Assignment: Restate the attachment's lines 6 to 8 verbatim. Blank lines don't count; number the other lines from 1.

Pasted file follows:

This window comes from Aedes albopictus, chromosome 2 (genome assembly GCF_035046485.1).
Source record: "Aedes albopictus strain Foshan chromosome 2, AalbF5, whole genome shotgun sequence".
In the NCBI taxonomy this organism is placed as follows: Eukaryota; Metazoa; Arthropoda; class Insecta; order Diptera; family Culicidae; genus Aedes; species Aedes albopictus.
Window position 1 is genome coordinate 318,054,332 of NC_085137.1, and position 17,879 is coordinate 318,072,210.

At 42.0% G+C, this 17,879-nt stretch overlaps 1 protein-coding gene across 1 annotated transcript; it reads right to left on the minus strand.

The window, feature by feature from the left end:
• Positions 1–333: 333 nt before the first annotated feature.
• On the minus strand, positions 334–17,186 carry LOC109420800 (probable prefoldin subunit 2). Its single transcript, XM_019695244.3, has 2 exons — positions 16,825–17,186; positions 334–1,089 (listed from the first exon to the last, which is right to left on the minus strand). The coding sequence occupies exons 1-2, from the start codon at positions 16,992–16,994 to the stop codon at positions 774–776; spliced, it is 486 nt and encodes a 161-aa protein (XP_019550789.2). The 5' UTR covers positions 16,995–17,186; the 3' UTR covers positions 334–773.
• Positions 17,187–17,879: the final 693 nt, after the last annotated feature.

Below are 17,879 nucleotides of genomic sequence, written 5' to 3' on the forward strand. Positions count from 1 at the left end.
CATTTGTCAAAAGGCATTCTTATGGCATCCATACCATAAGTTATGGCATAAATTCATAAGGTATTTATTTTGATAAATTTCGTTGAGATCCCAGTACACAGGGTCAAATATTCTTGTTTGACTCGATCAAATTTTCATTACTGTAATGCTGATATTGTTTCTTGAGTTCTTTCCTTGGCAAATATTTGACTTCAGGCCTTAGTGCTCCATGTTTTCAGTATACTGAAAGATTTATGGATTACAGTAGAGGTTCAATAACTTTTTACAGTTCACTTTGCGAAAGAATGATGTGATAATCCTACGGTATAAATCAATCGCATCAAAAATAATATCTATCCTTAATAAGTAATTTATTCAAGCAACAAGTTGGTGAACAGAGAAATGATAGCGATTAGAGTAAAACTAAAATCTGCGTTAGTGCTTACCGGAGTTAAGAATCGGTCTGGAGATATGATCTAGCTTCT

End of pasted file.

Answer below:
The window, feature by feature from the left end:
• Positions 1–333: 333 nt before the first annotated feature.
• On the minus strand, positions 334–17,186 carry LOC109420800 (probable prefoldin subunit 2). Its single transcript, XM_019695244.3, has 2 exons — positions 16,825–17,186; positions 334–1,089 (listed from the first exon to the last, which is right to left on the minus strand). The coding sequence occupies exons 1-2, from the start codon at positions 16,992–16,994 to the stop codon at positions 774–776; spliced, it is 486 nt and encodes a 161-aa protein (XP_019550789.2). The 5' UTR covers positions 16,995–17,186; the 3' UTR covers positions 334–773.